Features Leytonstone

The untold Black history of Leytonstone House

Local historian Claire Weiss previews her forthcoming book which reveals that a prominent abolitionist lived in Leytonstone

Leytonstone House, Credit: Karl Weiss

Three local historians, Peter Ashan, Geoff Nicholls, and myself, are compiling a book which probes data on wall plaques at Leytonstone House and interpretation boards at the adjacent Tesco store referencing Leytonstone House occupants.

The exceptional building, one of the few such structures in today’s Waltham Forest to have avoided extensive 19th and 20th century housing developments, was sold in 1868 by the Buxtons as the future Bethnal Green Home for the juvenile poor and later, within living memory, it became the Leytonstone House Hospital. Today, a Grade 2 listed building, it is the office accommodation of a firm of chartered accountants.

Philip Sansom c.1805-10 by Sir Thomas Lawrence 1769-1830 ,Bequeathed by Miss Ellen Sansom 1894 Credit: Tate/ Creative Commons

In our research for the book we have uncovered that prominent abolitionist Philip Sansom made Leytonstone House his home from 1795 until his death in 1815. But Sansom’s residency is not displayed on the plaques. Our book, Slave Trade Abolition and Leytonstone House: the Sansoms, the Buxtons and Black History explores possible reasons for this, especially given that a large Sansom tomb stands in the graveyard of St Mary’s parish church in Leyton.


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Having identified a unique image of the 1866 visit by Aina Sarah Forbes Bonetta Davies, an Egbado princess of the Yoruba people of west Africa, to Rachel and Thomas Fowell Buxton at Leytonstone House, the authors traced that her visit was connected with the Church Missionary Society, an organisation significantly supported by Buxton and whose links to Sierra Leone also gave rise to other Black visitors coming to Leytonstone.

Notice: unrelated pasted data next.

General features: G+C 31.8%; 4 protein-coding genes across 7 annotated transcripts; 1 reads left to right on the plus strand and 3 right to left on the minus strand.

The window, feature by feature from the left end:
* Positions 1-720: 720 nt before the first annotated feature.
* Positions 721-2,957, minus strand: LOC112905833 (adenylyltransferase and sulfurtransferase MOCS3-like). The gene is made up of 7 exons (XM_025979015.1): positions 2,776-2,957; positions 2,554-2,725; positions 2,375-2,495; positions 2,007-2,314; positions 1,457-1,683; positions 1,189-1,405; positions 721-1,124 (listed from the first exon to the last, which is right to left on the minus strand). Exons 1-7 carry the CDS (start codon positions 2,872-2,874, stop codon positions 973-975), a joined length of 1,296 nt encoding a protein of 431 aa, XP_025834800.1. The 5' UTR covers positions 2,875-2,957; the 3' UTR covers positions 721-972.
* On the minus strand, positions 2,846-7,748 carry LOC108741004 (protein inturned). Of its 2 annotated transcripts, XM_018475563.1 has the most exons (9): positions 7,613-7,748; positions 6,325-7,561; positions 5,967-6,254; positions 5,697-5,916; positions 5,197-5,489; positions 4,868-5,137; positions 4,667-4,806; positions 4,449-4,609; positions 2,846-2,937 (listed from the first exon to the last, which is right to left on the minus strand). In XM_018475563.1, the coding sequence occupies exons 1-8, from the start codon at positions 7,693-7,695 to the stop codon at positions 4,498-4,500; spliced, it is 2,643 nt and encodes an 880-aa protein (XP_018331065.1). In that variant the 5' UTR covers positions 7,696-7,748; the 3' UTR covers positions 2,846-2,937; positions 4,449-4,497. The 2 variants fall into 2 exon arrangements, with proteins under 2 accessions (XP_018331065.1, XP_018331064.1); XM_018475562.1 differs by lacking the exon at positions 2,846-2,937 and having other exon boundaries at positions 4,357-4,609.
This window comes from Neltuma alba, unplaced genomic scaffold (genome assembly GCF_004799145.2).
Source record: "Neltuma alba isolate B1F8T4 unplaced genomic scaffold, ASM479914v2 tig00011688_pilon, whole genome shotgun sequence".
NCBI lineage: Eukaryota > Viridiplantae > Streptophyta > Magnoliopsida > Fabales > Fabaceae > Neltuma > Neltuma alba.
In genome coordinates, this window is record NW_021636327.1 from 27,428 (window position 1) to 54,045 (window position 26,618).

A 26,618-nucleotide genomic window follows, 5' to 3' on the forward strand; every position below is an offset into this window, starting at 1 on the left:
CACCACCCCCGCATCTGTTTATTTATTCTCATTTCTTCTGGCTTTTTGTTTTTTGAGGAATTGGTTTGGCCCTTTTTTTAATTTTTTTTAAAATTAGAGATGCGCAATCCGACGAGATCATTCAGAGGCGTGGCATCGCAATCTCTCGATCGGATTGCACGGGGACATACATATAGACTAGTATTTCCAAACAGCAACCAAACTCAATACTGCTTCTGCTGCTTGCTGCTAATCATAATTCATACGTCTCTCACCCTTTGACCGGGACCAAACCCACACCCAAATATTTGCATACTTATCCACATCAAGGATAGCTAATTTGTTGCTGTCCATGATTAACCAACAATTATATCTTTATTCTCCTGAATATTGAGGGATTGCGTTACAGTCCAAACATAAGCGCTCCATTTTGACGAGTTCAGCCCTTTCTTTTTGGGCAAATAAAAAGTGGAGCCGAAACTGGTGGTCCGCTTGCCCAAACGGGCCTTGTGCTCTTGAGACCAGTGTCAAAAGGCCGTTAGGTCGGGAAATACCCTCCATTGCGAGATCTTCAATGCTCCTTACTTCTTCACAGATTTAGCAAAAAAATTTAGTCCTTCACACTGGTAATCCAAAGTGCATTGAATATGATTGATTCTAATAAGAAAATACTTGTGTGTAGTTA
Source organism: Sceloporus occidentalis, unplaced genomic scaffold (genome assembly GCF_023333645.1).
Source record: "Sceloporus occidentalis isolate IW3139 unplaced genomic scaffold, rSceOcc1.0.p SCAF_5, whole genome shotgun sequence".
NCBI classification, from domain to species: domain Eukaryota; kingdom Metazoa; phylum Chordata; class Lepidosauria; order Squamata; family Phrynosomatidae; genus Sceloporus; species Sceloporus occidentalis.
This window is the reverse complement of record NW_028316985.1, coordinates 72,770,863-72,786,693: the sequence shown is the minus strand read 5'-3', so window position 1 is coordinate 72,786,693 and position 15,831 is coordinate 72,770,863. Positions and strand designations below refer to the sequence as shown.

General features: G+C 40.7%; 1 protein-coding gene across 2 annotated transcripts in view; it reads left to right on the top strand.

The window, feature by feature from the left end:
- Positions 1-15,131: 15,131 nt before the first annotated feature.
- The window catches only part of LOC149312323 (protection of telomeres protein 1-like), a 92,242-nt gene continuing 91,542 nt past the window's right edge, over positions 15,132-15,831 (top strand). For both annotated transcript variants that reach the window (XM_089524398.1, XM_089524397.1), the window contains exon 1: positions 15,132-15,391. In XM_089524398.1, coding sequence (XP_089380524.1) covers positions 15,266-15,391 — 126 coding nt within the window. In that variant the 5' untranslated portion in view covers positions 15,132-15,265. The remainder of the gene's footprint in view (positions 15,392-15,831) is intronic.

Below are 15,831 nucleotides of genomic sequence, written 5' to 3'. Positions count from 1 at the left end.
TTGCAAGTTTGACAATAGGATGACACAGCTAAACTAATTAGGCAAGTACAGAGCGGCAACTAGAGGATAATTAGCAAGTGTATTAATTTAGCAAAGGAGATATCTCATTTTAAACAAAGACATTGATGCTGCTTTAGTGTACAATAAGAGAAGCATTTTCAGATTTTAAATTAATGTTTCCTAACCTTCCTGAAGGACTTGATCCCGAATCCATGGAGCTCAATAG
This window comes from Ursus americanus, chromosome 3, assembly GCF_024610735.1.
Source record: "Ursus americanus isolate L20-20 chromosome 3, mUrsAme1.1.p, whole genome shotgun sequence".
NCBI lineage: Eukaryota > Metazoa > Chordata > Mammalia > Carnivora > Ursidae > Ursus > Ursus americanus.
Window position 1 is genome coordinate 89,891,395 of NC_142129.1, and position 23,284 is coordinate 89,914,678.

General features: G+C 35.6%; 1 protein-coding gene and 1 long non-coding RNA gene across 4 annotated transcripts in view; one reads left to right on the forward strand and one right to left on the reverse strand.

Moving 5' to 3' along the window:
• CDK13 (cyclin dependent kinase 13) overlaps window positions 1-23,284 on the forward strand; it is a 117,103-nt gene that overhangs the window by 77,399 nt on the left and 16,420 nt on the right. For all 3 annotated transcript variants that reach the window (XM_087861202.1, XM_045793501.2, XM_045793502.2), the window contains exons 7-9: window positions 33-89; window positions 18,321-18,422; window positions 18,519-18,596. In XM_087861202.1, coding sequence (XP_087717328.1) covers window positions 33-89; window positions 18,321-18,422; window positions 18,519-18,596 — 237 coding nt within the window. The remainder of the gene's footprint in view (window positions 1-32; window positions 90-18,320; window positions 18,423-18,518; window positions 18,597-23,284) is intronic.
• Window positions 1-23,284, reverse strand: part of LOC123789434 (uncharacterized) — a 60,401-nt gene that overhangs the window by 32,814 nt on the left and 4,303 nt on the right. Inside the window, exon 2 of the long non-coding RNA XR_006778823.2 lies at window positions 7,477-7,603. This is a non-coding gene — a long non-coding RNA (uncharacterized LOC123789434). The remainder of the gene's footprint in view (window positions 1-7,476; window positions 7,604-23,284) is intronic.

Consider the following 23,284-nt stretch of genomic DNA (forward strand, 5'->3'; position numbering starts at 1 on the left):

Sarah (Sally) Bonetta Forbes (1843-1880) aka Princess Aina of Yoruba, former enslaved child, visitor to Leytonstone House in 1866.
Credit: Royal Collection Trust /copyright Her Majesty Queen Elizabeth II 2021.

Noting that Sansom was financially successful in his Lombard Street bank ‘Messrs Harcourt, Blake, Sansom, Postlethwaite’ and held investments in the London Dock Company, the book shows that the slave economy was integrated into the City’s commercial and financial structure. For example, one-third of London dock investors were active in slave-trading connections.

In the Leyton & Leytonstone Historical Society’s booklet Leyton in the year 1840, David Ian Chapman writes: “Where Whipps Cross Road joins the northern end of Leytonstone High Road stands to this day Leytonstone House. It is not known for certain when the house was built but is thought to be at least eighteenth century. ….. There is much confusion as to who actually lived there.”

Now we know.

Slave Trade Abolition and Leytonstone House: the Sansoms, the Buxtons and Black History will be published in late Spring


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